[hackerspaces] content review project
myself at telcodata.us
Mon Dec 31 18:06:44 CET 2018
On 2018-12-31 10:20 a.m., Aljaž Srebrnič wrote:
> On 31 Dec 2018, at 15:35, "aimee at ecohackerfarm.org
> <mailto:aimee at ecohackerfarm.org>" <aimee at ecohackerfarm.org
> <mailto:aimee at ecohackerfarm.org>> wrote:
>> d. working with me on the harder cases ie where this is no contact
>> info and only deadlinks to update profiles to identify whether the
>> space is truly still active somehow before amending them to inactive
> I can assist, we should probably have a Category for these special
> cases, or a list on the wiki.
We already have a category for that. I think these spaces should be
categorized as "inactive" just like the ones which deliberately set
themselves to that status, but perhaps with an additional "reason for
inactive status = all links broken and the last edit was eons ago" sort
of tag, so someone sifting through the dregs can understand what happened.
The task becomes clearer if we first remind ourselves of one fundamental
fact: *Inclusion on the list is voluntary* -- I don't think hs.o has any
obligation to list a space against their will. And if they haven't
provided working links that point to an active space, in a data-quality
sense that's equivalent to linking to an inactive space.
There are a *lot* of "aspirational" entries created years ago with a
single edit, no working contact info, and Googling for their name
results in nothing more recent than that year. Chasing these ghosts and
saying it's hs.o's job to chase them will just wear out volunteers and
lead to a feeling of a sisyphean task. Simply remembering that ghosts
aren't alive, makes the problem space much more practical.
That being said, sleuthing out the people behind those years-old
inactive entries might be an interesting way to connect with locals who
lost the vision in one way or another. I would still encourage people to
track down their local ghosts and learn their stories just for fun.
Maybe write down those stories into their pages, even as those pages sit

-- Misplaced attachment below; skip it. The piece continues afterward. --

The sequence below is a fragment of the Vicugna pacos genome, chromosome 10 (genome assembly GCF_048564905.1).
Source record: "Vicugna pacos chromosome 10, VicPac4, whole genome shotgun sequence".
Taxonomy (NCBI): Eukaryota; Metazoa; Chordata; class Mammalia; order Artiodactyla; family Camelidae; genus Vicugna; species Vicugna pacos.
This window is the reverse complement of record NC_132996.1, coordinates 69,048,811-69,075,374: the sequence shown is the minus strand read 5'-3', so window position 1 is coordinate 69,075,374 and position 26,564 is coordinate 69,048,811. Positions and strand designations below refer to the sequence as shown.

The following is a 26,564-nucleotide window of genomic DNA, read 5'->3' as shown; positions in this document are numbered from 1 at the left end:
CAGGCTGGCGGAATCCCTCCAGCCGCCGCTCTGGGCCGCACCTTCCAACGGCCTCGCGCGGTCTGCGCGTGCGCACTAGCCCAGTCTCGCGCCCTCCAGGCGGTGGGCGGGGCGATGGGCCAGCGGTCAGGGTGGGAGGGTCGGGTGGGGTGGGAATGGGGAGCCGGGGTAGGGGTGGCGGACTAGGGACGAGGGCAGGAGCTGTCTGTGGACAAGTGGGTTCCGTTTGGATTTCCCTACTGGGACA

in Category:Inactive. But I think that's a separate problem from
encouraging the spaces that actually exist and want to be on the list
and have shown it by creating a useful page which then went stale, to
come brush the cobwebs off their page.
(Side note -- in many cases, the member who last edited a space's entry
will be long gone, so someone new will be creating a user account and
performing the update. Checking the user signup process and captcha and
stuff, *before* blasting out an email that'll make several hundred new
people come bang on the signup page and beat their heads against the
captcha, would be prudent.)
Incidentally, I think this is precisely equivalent to the problem that
many new spaces struggle with, of unknown stuff cluttering up their
physical space. Finite physical space makes that a more obvious problem,
but a map or list cluttered with stale entries is just as hard to work
with. Most established spaces I'm familiar with have arrived at a pretty
strong "abandoned stuff" policy -- the onus is on the owner to label
their stuff. The job of the community should be limited to providing the
tools to make labeling easy, but it's still up to the individual to do
something useful with those tools.
Also, bear in mind that mass edits will upset the "merit of freshness"
that makes the 500 most-recently-updated spaces appear on the map. If
every page gets an update, the map will show a view that's very
different from what it's been showing. This may eventually settle back
down as the updates fade into history, but if there's ongoing automatic
or semi-automatic editing, it'll continue to make the map weird. This
shouldn't be seen as an argument against doing mass edits, but for a
renewed push to improve the map generation. We used to say that
exceeding the map limit of 500 active spaces would be a "a good problem
to have", and it certainly is, but it's high time to find volunteers
with skills to solve it!
More information about the Discuss